Kevin Qualls Family Law
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Locating the child's biological parent for stepparent adoption

If a stepparent in California wishes to adopt his or her stepchild, the child's other biological parent must be notified, as the adoption will terminate his or her parental rights. This means that the child's other biological parent must be found and provide written consent for the child to be adopted, or the stepparent must obtain a court order, after showing a thorough and exhaustive search has been made and the biological parent cannot be found, that will end the child's other biological parent's parental rights.

There are numerous ways in which a parent or stepparent can try to locate the child's other biological parent for adoption purposes. For example, a letter can be sent to the biological parent's last known address. If a parent or stepparent knows that the biological parent no longer lives at that address, he or she can still send a letter to that address, but write on the envelope that they do not want the letter to be forwarded, but instead that they want the address requested so that the letter will be returned to them with the correct address.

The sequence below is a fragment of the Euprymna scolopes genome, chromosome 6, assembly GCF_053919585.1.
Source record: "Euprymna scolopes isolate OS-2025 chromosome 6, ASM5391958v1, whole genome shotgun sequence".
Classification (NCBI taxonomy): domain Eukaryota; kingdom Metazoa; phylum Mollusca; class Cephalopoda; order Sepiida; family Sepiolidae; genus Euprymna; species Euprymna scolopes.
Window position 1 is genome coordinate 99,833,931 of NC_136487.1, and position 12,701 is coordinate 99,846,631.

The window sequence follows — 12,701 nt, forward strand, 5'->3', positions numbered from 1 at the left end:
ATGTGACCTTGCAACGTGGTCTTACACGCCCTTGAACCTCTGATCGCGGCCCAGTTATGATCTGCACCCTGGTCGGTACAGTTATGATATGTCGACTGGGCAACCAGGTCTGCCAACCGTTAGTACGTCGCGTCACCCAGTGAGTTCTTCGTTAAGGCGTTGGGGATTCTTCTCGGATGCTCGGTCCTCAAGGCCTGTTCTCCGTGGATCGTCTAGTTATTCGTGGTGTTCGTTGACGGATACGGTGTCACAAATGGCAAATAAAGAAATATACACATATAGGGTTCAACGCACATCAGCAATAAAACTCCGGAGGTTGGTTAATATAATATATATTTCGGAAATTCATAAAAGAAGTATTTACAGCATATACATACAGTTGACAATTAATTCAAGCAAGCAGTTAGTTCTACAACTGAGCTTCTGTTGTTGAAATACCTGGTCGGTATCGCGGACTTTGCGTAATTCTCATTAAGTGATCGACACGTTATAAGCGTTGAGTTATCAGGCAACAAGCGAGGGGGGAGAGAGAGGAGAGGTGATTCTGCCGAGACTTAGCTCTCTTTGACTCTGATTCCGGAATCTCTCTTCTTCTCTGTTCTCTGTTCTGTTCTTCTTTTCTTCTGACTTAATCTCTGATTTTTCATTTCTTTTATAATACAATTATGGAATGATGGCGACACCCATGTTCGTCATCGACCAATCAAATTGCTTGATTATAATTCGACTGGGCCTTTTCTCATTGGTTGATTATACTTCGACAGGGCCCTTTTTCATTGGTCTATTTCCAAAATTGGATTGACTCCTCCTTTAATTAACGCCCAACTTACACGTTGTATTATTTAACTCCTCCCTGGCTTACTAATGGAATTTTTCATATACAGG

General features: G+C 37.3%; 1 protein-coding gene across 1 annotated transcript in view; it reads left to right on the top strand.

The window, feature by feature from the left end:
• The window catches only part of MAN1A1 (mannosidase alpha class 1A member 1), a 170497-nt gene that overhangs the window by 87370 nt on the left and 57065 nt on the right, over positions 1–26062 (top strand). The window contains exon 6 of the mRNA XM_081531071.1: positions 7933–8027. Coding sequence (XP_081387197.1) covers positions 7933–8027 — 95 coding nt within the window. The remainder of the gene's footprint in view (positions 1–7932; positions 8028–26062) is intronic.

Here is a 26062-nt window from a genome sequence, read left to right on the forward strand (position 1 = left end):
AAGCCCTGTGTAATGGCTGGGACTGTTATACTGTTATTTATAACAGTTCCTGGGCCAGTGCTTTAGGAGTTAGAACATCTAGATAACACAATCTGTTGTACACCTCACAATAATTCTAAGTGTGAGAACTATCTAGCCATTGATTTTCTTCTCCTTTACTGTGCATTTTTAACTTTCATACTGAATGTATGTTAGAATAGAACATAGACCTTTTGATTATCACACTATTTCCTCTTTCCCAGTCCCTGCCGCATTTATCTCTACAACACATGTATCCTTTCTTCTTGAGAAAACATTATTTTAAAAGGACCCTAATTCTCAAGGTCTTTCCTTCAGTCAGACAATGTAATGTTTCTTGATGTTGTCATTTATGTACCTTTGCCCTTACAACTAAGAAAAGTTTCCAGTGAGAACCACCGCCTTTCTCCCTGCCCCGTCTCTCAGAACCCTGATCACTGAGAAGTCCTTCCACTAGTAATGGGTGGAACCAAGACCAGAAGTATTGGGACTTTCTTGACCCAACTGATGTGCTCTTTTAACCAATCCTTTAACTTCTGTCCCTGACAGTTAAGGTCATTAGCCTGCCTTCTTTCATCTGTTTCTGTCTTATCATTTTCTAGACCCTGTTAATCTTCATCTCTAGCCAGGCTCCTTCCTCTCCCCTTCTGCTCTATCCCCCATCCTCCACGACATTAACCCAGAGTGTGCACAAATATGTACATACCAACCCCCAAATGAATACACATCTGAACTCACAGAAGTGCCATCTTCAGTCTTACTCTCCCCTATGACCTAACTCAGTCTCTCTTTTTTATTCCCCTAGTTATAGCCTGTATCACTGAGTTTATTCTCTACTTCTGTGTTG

If the biological parent's location is unknown, it may be possible to contact friends or relatives of the biological parent to see if they know where he or she is living. This could be done via a phone call or email. If the biological parent's city is known, calling the telephone directory in that city may be a way to locate the biological parent. Even something as simple as an Internet search can be a way to find information on where the biological parent is living.

If the biological parent pays child support, the Department of Child Support Services may have information on where the he or she is located. The county recorder's office and voter registration records may also provide useful information on the biological parent's whereabouts.

In the end, it is important for parents and stepparents to keep a record of all the efforts they made to locate the child's other biological parent. They can use this to prove to the judge that an exhaustive search has been made. If the judge agrees that all possible efforts have been made to locate the child's other biological parent, but the parent could not be located, then the judge may allow the adoption proceed. A family law attorney may be able to provide further information on stepparent adoption.

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